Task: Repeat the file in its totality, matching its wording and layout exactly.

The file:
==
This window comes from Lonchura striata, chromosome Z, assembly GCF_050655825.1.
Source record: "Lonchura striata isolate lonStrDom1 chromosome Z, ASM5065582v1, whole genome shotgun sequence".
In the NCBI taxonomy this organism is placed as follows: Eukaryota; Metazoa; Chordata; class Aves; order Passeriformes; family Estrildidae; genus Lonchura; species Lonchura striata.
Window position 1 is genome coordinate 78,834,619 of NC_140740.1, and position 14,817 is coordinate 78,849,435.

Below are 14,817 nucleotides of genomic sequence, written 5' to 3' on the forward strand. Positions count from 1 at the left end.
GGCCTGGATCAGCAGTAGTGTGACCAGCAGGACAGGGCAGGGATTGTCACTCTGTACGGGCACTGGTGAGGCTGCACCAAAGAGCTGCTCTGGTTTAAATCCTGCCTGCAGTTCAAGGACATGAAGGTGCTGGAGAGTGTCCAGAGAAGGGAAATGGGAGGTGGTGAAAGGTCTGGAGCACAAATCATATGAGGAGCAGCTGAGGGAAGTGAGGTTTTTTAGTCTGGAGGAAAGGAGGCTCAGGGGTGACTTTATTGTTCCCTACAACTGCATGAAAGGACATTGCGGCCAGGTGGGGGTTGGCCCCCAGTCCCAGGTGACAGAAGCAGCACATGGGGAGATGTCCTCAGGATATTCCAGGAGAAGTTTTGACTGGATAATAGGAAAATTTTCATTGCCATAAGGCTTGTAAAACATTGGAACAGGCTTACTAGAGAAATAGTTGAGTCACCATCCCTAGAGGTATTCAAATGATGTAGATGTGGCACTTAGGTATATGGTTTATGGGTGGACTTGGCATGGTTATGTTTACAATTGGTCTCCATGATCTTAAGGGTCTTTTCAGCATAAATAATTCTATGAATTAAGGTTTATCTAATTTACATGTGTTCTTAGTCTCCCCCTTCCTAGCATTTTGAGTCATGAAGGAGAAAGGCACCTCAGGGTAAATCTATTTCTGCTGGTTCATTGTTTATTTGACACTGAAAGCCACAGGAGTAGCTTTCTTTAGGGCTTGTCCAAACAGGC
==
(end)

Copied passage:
This window comes from Lonchura striata, chromosome Z, assembly GCF_050655825.1.
Source record: "Lonchura striata isolate lonStrDom1 chromosome Z, ASM5065582v1, whole genome shotgun sequence".
In the NCBI taxonomy this organism is placed as follows: Eukaryota; Metazoa; Chordata; class Aves; order Passeriformes; family Estrildidae; genus Lonchura; species Lonchura striata.
Window position 1 is genome coordinate 78,834,619 of NC_140740.1, and position 14,817 is coordinate 78,849,435.

Below are 14,817 nucleotides of genomic sequence, written 5' to 3' on the forward strand. Positions count from 1 at the left end.
GGCCTGGATCAGCAGTAGTGTGACCAGCAGGACAGGGCAGGGATTGTCACTCTGTACGGGCACTGGTGAGGCTGCACCAAAGAGCTGCTCTGGTTTAAATCCTGCCTGCAGTTCAAGGACATGAAGGTGCTGGAGAGTGTCCAGAGAAGGGAAATGGGAGGTGGTGAAAGGTCTGGAGCACAAATCATATGAGGAGCAGCTGAGGGAAGTGAGGTTTTTTAGTCTGGAGGAAAGGAGGCTCAGGGGTGACTTTATTGTTCCCTACAACTGCATGAAAGGACATTGCGGCCAGGTGGGGGTTGGCCCCCAGTCCCAGGTGACAGAAGCAGCACATGGGGAGATGTCCTCAGGATATTCCAGGAGAAGTTTTGACTGGATAATAGGAAAATTTTCATTGCCATAAGGCTTGTAAAACATTGGAACAGGCTTACTAGAGAAATAGTTGAGTCACCATCCCTAGAGGTATTCAAATGATGTAGATGTGGCACTTAGGTATATGGTTTATGGGTGGACTTGGCATGGTTATGTTTACAATTGGTCTCCATGATCTTAAGGGTCTTTTCAGCATAAATAATTCTATGAATTAAGGTTTATCTAATTTACATGTGTTCTTAGTCTCCCCCTTCCTAGCATTTTGAGTCATGAAGGAGAAAGGCACCTCAGGGTAAATCTATTTCTGCTGGTTCATTGTTTATTTGACACTGAAAGCCACAGGAGTAGCTTTCTTTAGGGCTTGTCCAAACAGGC